It is, therefore, emerged from the above discussion that the VGJ when directed perpendicular to the air-intake side walls (case-1) offers the best aerodynamic performance.

4.3. Performance Comparison of Different Flow Control Techniques

A number of combinations are tested using flow control devices:VG and VGJ and their comparison in terms of normalized velocity contours are presented in Figures 810. Velocity components are calculated from the pressure data taken by five-hole pressure probe using calibration charts. For the sake of brevity, the details of calculation are not however included here. Velocity contours are drawn using graphic software (Surfer) and the spatial velocity data are interpolated using kriging technique to draw the velocity contours, which are detailed in Stein [20].

523759.fig.008
Figure 8: Normalized velocity contours at the outlet plane of bare air-intake.
523759.fig.009
Figure 9: Normalized velocity contours at the outlet for air-intake (best VG case).
523759.fig.0010
Figure 10: Normalized velocity contours at the outlet for air-intake (best VGJ case).

Figure 8 shows the velocity contours at the outlet plane (plane-D) of a bare air-intake (without any VG or VGJ). The values of local velocities are normalized by the free-stream velocity available at the inlets of the air-intake. The velocity contours at the outlet of the duct clearly indicate that the peak velocities occur near the side walls and low velocity core remains at the centre. From Figure 9, it is clear that the two velocity peaks on either side of the air-intake are reduced to an extent due to the use of VG, whereas the weak core flow still exists. However, a noticeable change in the flow pattern is observed in Figure 10, when VGJ is used in the air-intake. The weak core flow is disappeared as there is an increase in velocity in the middle of the outlet plane, whereas the velocity peaks near the two side walls are reduced to a large extent indicating the flow uniformity at the outlet plane of the air-intake. As a result, both the secondary and axial flow non-uniformities are reduced to a great extent (30% and 13%, resp.) as shown in Table 4.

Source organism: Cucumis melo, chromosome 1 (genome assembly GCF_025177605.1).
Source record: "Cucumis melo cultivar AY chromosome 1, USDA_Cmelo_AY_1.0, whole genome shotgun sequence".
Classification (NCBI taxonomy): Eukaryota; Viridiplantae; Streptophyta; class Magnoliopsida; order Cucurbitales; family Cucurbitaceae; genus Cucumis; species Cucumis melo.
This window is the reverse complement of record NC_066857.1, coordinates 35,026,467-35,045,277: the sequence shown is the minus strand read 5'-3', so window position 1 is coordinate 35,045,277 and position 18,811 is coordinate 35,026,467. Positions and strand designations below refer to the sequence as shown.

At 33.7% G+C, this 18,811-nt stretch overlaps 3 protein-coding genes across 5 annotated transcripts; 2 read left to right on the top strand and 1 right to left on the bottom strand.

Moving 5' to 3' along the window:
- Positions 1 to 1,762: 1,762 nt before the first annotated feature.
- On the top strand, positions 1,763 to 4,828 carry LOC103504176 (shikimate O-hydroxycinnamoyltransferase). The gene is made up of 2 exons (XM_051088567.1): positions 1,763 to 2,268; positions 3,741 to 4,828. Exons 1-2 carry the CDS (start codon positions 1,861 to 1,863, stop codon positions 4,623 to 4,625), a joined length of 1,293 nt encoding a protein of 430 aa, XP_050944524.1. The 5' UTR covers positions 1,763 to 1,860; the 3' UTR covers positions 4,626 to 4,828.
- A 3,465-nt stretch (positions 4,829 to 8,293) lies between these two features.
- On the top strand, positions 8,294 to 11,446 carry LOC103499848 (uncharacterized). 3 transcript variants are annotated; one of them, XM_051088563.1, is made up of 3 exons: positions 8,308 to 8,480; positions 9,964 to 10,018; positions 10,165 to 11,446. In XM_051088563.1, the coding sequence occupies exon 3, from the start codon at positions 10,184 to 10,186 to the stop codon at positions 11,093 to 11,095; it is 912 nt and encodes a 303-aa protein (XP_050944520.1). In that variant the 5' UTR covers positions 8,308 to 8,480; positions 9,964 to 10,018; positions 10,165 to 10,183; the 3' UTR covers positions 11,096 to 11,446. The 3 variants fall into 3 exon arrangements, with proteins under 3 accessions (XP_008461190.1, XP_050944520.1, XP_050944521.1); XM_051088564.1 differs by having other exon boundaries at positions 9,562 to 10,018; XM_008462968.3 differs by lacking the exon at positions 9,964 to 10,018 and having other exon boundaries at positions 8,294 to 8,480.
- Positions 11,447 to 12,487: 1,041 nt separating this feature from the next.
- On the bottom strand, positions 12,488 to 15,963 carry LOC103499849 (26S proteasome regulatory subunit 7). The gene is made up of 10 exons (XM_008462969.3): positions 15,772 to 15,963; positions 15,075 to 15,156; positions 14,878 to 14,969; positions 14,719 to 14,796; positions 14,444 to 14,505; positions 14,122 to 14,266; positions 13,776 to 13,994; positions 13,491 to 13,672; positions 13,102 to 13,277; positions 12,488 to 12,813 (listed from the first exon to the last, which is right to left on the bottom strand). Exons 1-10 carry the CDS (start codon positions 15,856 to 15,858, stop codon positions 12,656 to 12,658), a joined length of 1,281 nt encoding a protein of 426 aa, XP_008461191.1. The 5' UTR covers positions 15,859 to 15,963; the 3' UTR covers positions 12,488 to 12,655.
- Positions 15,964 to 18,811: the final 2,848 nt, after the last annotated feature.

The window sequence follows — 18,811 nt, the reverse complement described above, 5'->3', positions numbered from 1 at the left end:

tab4
Table 4: Performance comparison of air-intake using flow control.

Overall, the flow control of air-intake with VGJ promotes the highest static pressure recovery coefficient ( ), lowest total pressure loss coefficient ( ), maximum reduction of secondary flow non-uniformity ( ), and axial flow non-uniformity ( ). However, vane-type VG ensures minimum total pressure distortion coefficient (DC60) as compared to the air-intake with VGJ. In cases where VGJ is used, the extra mass flow injected through it helps in decreasing the pressure losses.